I have good and bad news for you today. Let’s start with the bad news: to make this recipe you’ll most likely need to shop somewhere beyond your everyday supermarket. However! Now that we have that out of the way, the good news is that I will teach you how to make Ethiopian berbere that is genuinely authentic tasting. It’s easy to make, freezes well, and tastes like you’re eating at an Ethiopian restaurant.
I took the time to learn how to make my own berbere paste because I’ve long adored Ethiopian food; but homemade versions seemed to always fall flat. Even berbere blends sold in stores didn’t quite have the flavor that I was looking for. They tasted like a delicious and slightly hot combination of warm spices, but there was definitely something missing.
Eventually I learned that to get the flavor I’m looking for, the necessary spices include ajwain seeds (also known as carom) and nigella seeds (something you may have seen adorning naan). Although Ethiopian is an African cuisine, both of these spices are easy to find at any Indian market, or easily procured on Amazon or other online purveyors. I’ve successfully used a substitute for the New Mexico chile before, but berbere isn’t quite the same without the ajwain and nigella.
(This reminds me of some of the homemade chana masala recipes I see floating around. While simpler versions can be delicious, if you want it to really taste like the restaurant version you’ve tried, you’ll need a few extras. If you want an authentic chana masala, Vegan Richa has you covered).
So yes, making your own authentic berbere at home is a little bit of a project. But when you taste that earthy blend of flavors and creeping heat, you’ll agree it was worthwhile. If you reeeeaalllyyyy still don’t want to make this, for best results try to look for an imported berbere blend to buy that includes the spices I mentioned :).Spice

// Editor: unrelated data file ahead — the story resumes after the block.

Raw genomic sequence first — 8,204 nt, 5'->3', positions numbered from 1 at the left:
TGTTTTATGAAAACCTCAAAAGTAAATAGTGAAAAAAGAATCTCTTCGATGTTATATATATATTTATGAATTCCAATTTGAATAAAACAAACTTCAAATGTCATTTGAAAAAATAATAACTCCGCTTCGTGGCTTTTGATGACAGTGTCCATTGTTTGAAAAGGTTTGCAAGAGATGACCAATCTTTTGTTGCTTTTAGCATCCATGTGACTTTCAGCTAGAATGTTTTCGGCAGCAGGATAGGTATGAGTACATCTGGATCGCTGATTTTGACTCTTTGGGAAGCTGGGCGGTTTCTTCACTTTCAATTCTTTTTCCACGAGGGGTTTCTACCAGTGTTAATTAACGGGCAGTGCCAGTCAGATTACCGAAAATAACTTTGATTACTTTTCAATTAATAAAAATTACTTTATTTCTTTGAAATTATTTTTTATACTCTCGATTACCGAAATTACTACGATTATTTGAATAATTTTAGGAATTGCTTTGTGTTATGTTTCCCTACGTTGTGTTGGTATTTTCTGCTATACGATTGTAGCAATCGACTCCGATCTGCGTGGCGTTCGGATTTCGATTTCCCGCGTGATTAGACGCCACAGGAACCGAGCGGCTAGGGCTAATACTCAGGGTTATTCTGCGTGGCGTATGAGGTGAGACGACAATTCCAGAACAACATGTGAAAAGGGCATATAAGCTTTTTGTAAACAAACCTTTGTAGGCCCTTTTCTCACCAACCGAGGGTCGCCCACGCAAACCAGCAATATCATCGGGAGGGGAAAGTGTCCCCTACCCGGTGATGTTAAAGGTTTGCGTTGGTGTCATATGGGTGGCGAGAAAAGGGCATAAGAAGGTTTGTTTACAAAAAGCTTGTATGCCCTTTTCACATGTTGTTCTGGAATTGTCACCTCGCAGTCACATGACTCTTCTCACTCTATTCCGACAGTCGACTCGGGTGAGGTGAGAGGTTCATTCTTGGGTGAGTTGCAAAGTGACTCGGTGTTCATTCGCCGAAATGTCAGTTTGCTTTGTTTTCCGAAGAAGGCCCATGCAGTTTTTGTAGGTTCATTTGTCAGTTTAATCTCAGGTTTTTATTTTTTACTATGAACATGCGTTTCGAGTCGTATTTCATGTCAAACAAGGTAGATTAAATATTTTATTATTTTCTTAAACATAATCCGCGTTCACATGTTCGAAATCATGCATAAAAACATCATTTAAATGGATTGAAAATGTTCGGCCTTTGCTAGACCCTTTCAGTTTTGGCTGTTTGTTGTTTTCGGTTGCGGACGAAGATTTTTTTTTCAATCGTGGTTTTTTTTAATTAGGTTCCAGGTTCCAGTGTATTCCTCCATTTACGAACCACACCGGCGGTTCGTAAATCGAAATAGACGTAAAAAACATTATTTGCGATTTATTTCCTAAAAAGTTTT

It’s really the ingredients that are more of a hassle – the steps for this berbere recipe are pretty simple, if perhaps a little tedious. First things first, if starting from whole dried New Mexico chiles, they need to be ground into a powder. I remove the seeds, chop them and add them to my coffee grinder to pulverize them.
Next, begin making the berbere paste by cooking down a mixture of garlic, onions, and ginger. Add whole spices until they’re roasted, then add some more ground spices, including New Mexico chili powder. Finally, add water, and a few basil leaves. Blend everything together until smooth.
And that’s it! You are now empowered to make deliciously authentic tasting Ethiopian-inspired dishes using your own homemade berbere paste! Berbere is wonderful for seasoning just about any vegetarian dish, but (IMO) especially lentils.
Homemade Berbere Paste
- 1 tbsp coriander seeds
- 8 cloves
- 1/2 tsp nigella seeds
- 1/4 tsp ajwain seeds
- 1/4 tsp fenugreek seeds
- 1/4 tsp cardamom seeds (removed from the husk)
- 1/4 cup New Mexico chile powder
- 2 tbsp granulated onion (or 2 tsp onion powder)
- 1 tbsp paprika
- 1/2 tsp cayenne
- 1/4 tsp ground cinnamon
- 1/2 oz fresh basil (optional) (about 8 leaves)
- 1/2 cup water
- Before starting to cook, measure out all of your spices into two groups: the whole spices and the ground spices (divided in the ingredients above). This will ensure that everything goes smoothly.
- In a saucepan over medium heat, add 1 tablespoon of oil along with the onion, garlic, ginger, and salt. Cook, stirring frequently, until the onion is softened and beginning to brown, 4 to 6 minutes.
- Add the remaining 1/2 tablespoon of oil along with all of the whole spices. Continue to cook over medium heat, stirring frequently, until the spices are beginning to become fragrant and toasted, about 2 minutes.
- Add the ground spices and continue to cook, stirring constantly, for about 60 seconds more or until the spices are aromatic and starting to stick. Immediately remove from the heat and transfer to a blender or food processor. Add the water and the basil if using, and blend until a smooth paste is formed.
- Once cooled, your berbere paste can be stored for 1 to 2 weeks in the fridge; it also freezes well. Use it in Ethiopian recipes, 1:1 for ground berbere. Or stir a tablespoon or two into legume or vegetable dishes to give them some flair.
Adapted from the amazing Teff Love.